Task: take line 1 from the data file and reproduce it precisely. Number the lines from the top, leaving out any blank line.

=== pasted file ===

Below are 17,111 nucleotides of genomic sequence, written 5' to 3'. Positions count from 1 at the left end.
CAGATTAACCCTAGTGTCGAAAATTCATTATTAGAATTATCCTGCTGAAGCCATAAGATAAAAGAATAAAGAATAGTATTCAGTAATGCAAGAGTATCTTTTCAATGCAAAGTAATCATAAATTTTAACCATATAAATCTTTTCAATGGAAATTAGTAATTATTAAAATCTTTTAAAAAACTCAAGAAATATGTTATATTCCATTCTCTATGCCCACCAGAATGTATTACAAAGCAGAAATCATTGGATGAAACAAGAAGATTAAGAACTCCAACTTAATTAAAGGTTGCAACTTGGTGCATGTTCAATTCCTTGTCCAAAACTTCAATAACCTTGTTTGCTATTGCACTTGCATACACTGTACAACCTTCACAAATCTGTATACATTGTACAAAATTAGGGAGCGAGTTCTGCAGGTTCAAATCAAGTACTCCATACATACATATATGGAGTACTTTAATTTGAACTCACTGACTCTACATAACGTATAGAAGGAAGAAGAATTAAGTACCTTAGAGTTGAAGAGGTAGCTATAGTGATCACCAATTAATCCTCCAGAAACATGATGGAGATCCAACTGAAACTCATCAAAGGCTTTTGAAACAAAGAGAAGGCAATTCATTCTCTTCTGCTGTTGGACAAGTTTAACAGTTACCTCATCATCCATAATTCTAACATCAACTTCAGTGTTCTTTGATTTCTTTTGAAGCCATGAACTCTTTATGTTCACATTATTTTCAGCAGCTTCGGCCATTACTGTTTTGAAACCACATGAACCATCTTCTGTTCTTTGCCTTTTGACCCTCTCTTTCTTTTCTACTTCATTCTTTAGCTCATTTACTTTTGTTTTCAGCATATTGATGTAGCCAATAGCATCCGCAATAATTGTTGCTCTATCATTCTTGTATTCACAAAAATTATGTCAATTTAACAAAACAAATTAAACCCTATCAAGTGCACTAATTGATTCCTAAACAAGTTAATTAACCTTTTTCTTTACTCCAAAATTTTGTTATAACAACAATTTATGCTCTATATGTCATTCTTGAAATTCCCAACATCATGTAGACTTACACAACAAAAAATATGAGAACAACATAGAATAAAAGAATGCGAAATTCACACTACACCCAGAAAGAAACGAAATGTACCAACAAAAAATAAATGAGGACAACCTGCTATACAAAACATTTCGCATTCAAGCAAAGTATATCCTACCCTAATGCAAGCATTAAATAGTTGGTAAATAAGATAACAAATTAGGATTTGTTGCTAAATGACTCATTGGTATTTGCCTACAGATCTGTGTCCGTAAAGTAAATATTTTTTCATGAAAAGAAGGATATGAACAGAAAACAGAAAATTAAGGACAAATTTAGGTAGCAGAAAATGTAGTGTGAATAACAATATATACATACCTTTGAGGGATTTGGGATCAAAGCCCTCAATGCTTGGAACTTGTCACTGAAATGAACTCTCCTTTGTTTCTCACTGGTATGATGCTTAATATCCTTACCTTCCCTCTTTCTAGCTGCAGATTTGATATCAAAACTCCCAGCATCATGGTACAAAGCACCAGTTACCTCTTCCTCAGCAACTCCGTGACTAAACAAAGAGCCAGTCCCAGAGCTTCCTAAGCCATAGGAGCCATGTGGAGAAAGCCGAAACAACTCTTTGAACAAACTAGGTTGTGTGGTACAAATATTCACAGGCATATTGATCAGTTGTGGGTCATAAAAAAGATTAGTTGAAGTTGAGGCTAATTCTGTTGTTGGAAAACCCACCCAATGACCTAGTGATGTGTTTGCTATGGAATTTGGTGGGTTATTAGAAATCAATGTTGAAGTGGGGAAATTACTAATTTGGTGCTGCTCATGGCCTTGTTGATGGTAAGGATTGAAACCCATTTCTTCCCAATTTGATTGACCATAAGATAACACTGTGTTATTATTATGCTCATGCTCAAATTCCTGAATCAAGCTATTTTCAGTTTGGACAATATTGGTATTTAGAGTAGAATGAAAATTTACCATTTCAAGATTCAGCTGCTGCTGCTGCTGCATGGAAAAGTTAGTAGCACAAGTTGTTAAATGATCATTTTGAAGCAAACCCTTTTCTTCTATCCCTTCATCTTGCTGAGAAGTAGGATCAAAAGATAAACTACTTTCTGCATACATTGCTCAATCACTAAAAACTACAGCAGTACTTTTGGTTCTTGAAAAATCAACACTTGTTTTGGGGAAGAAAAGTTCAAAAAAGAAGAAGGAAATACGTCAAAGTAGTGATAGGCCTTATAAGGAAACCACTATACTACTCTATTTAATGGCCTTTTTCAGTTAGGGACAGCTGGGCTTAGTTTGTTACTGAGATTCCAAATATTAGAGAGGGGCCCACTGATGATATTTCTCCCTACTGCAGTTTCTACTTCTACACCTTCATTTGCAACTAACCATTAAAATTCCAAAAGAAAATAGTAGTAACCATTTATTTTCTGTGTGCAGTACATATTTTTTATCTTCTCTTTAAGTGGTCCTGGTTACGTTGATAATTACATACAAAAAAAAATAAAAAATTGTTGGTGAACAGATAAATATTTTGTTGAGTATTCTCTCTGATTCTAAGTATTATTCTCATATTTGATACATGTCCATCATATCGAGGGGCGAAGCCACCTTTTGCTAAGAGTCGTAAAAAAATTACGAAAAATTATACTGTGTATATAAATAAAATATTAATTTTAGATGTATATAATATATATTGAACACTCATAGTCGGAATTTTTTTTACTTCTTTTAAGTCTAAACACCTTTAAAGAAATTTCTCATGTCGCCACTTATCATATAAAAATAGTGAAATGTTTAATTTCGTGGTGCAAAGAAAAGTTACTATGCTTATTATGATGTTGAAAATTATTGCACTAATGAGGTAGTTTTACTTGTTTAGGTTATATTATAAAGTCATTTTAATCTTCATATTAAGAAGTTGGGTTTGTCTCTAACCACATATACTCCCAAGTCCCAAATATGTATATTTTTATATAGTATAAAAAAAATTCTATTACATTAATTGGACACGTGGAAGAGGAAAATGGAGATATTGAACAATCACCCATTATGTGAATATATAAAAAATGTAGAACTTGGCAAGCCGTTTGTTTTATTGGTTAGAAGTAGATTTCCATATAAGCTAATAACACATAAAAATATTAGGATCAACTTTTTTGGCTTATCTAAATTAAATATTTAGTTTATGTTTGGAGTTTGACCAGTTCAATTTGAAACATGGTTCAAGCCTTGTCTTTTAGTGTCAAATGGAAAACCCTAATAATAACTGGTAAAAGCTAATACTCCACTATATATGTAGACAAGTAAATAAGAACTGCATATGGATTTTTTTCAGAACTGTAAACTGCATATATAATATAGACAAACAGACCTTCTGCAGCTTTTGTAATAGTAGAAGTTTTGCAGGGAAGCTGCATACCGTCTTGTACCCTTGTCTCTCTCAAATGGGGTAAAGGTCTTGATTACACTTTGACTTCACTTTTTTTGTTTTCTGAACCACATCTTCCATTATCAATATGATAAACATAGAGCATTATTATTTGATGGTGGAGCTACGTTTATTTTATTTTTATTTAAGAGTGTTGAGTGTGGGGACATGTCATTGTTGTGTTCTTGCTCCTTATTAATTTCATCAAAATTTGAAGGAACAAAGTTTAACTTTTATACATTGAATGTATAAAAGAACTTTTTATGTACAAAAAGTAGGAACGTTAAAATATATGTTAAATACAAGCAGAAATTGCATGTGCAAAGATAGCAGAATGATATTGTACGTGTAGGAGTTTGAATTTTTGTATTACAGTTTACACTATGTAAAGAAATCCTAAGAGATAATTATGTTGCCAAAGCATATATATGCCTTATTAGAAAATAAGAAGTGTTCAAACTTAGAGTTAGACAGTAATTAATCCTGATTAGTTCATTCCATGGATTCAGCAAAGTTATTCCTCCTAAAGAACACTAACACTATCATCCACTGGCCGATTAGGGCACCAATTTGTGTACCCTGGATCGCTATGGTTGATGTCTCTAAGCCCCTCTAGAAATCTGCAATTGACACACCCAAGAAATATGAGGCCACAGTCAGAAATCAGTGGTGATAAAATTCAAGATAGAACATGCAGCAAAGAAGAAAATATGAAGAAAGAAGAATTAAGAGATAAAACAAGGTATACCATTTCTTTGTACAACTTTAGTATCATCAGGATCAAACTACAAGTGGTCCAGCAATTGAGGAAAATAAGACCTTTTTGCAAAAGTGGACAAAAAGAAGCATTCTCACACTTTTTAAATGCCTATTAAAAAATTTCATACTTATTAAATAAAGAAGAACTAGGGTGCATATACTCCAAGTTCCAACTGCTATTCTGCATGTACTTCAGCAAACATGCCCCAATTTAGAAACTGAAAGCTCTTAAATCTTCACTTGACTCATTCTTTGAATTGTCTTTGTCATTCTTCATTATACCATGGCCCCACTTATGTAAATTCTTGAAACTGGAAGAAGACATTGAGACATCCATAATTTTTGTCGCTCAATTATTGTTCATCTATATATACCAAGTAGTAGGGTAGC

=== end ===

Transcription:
Below are 17,111 nucleotides of genomic sequence, written 5' to 3'. Positions count from 1 at the left end.